Posted by Kalyani M. on Sep 20, 2013
It wasn’t that long ago that Edward Snowden blew the lid off the NSA’s now notorious PRISM program. This digital spying program has caused a fierce backlash against participating companies and may even result in lost revenue for many U.S. cloud companies. Recently, the New York Times revealed that AT&T has partnered with the DEA in offering law enforcement officials access to a massive database of phone records. Civil liberties groups are enraged and promise to battle this encroachment of citizen privacy in the courts. In the meantime, mobile users should be wary of information they disclose through their phones. And any sensitive data hosted online should be exclusively stored through a secure cloud that offers data privacy and user anonymity.
The DEA program is called The Hemisphere Project and is enabled through a close partnership with AT&T. According to the NYT release, the U.S. government pays AT&T to merge some of their employees with drug enforcement units around America. Officials are aided by AT&T employees in accessing phone data from 1987 until today. According to the American Civil Liberties Union’s deputy legal director Jameel Jaffer, “the integration of government agents into the process means there are serious Fourth Amendment concerns.” The program has remained secret until relatively recently and Jaffer wonders if “one reason for the secrecy of the program is that it would be very hard to justify it to the public or the courts”.
The Hemisphere project uses a complex algorithm to track users across different phone devices so that investigations remain fluid even if someone gets a new phone. Law enforcement officials, the DEA, and detectives can tap the project to find the exact location of phones as well as call logs from as old as one hour. The ACLU’s Jameel Jaffer claims that “The government appears to have had a significant role in developing the program, and apparently it’s even paying the salaries of some AT&T employees…To the extent that this is a government program, it’s subject to the Fourth Amendment. In any event, the fact that AT&T is playing such a big role here should be alarming, not reassuring. AT&T is looking out for its shareholders, not ordinary citizens, and its conduct isn’t governed by the Constitution.”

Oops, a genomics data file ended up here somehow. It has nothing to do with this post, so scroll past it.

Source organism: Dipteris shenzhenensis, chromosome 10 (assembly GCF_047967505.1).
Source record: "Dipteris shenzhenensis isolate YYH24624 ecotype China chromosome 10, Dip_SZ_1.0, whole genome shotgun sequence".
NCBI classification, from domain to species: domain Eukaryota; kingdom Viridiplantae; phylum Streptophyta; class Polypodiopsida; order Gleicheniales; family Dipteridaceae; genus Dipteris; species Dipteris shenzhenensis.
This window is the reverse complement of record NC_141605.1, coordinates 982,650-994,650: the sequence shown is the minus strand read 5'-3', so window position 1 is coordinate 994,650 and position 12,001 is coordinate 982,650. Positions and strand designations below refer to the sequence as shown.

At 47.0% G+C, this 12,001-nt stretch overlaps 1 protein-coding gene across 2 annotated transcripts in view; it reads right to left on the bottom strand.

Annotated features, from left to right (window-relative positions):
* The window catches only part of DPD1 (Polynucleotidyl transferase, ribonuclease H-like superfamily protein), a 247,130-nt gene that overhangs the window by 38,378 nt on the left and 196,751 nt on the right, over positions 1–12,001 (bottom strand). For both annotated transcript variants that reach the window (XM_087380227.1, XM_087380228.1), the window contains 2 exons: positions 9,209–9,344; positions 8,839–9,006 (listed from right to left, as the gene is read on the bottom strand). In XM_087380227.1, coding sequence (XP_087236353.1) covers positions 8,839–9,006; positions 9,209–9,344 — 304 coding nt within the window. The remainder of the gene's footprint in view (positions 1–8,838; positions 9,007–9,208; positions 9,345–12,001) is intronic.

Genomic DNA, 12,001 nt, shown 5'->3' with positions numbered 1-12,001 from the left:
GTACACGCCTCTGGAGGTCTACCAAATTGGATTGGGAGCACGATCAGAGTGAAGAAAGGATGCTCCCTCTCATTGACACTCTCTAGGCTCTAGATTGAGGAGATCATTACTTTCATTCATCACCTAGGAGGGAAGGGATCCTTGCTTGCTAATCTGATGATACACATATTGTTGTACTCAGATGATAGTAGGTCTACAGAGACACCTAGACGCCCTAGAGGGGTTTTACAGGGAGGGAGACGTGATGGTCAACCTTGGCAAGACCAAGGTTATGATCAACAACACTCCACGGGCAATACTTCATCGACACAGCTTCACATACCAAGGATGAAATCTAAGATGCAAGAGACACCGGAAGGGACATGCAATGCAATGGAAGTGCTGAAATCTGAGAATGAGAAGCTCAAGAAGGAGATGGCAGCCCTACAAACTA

Digital privacy groups, consumer advocates, and 4th Amendment defenders echo Jaffer’s concerns. The government claims that the outrage is unwarranted and that this program isn’t simply a telecommunications version of PRISM. According to Justice Department spokesman Brian Fallon, “Subpoenaing drug dealers’ phone records is a bread-and-butter tactic in the course of criminal investigations…The records are maintained at all times by the phone company, not the government. This program simply streamlines the process of serving the subpoena to the phone company so law enforcement can quickly keep up with drug dealers when they switch phone numbers to try to avoid detection.” But consumers are wary of such data collection and monitoring programs, especially as the PRISM leak shows that the government isn’t always honest when asked about the extent of their privacy breaches.
Marc Rotenberg is the Electronic Privacy Information Center’s executive director voiced concern over the high potential for abuse in the program. According to Rotenberg, “One of the points that occurred to me immediately is the very strong suspicion that there’s been very little judicial oversight of this program,” Rotenberg said. “The obvious question is: Who is determining whether these authorities have been properly used?” When it comes to any data you want to keep safe, be careful of what you disclose over unsecured telecommunication servers. And for any online data you need to store or sync, be sure to exclusively upload to a secure cloud provider.
Securing Data Online With SpiderOak
For most users, finding a truly protected third party cloud service can be a challenge as many “secure” services on the market have security gaps that leave data and private company info wide open to third party attacks, leaks, or hacking. One cloud storage and sync service that sets itself apart from the rest of the market is SpiderOak. This service provides users with fully private cloud storage and syncing, featuring all of the benefits of the cloud along with 100% data privacy. SpiderOak is available with onsite deployment and private servers or outsourced deployment through a private and secured public cloud server, so that users can tailor the service to fit their needs.
SpiderOak protects sensitive user data with 256-bit AES encryption so that data, files, and passwords stay private. Authorized accounts and network devices can store and sync sensitive data with complete privacy, because this cloud service has absolutely “zero-knowledge” of user passwords or data. And all plaintext encryption keys are exclusively stored on approved devices because SpiderOak never hosts any plaintext data. This way, even if programs like NSA’s PRISM continue to stand unchallenged, users can rest easy knowing that their data is truly protected. SpiderOak’s cross-platform private cloud services are available for users on Windows, Mac, and Linux platforms, along with Android and iOS mobile devices, allowing for full flexibility and enabling safe mobile access.